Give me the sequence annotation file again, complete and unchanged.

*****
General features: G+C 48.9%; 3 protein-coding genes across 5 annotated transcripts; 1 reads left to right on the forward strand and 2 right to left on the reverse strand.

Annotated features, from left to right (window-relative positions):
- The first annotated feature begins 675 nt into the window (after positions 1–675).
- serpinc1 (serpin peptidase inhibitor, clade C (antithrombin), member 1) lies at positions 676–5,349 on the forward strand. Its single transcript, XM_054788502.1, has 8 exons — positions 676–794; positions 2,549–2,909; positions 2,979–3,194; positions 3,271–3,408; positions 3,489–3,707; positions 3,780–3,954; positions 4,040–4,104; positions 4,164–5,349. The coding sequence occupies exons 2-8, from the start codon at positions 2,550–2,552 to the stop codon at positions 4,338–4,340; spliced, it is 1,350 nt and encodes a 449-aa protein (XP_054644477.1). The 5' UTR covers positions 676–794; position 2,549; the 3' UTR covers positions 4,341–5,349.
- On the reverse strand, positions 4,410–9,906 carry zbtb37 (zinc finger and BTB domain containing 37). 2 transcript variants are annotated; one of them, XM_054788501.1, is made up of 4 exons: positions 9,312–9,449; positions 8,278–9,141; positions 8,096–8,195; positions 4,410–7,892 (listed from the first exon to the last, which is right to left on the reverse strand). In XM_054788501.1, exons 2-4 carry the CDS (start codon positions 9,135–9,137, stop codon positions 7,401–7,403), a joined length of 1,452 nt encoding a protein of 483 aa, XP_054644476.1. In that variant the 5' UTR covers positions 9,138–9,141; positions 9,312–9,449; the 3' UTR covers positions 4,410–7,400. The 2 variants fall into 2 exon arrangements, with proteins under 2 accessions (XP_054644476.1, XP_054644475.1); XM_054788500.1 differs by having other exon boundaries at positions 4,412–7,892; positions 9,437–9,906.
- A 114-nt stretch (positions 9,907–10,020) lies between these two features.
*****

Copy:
General features: G+C 48.9%; 3 protein-coding genes across 5 annotated transcripts; 1 reads left to right on the forward strand and 2 right to left on the reverse strand.

Annotated features, from left to right (window-relative positions):
- The first annotated feature begins 675 nt into the window (after positions 1–675).
- serpinc1 (serpin peptidase inhibitor, clade C (antithrombin), member 1) lies at positions 676–5,349 on the forward strand. Its single transcript, XM_054788502.1, has 8 exons — positions 676–794; positions 2,549–2,909; positions 2,979–3,194; positions 3,271–3,408; positions 3,489–3,707; positions 3,780–3,954; positions 4,040–4,104; positions 4,164–5,349. The coding sequence occupies exons 2-8, from the start codon at positions 2,550–2,552 to the stop codon at positions 4,338–4,340; spliced, it is 1,350 nt and encodes a 449-aa protein (XP_054644477.1). The 5' UTR covers positions 676–794; position 2,549; the 3' UTR covers positions 4,341–5,349.
- On the reverse strand, positions 4,410–9,906 carry zbtb37 (zinc finger and BTB domain containing 37). 2 transcript variants are annotated; one of them, XM_054788501.1, is made up of 4 exons: positions 9,312–9,449; positions 8,278–9,141; positions 8,096–8,195; positions 4,410–7,892 (listed from the first exon to the last, which is right to left on the reverse strand). In XM_054788501.1, exons 2-4 carry the CDS (start codon positions 9,135–9,137, stop codon positions 7,401–7,403), a joined length of 1,452 nt encoding a protein of 483 aa, XP_054644476.1. In that variant the 5' UTR covers positions 9,138–9,141; positions 9,312–9,449; the 3' UTR covers positions 4,410–7,400. The 2 variants fall into 2 exon arrangements, with proteins under 2 accessions (XP_054644476.1, XP_054644475.1); XM_054788500.1 differs by having other exon boundaries at positions 4,412–7,892; positions 9,437–9,906.
- A 114-nt stretch (positions 9,907–10,020) lies between these two features.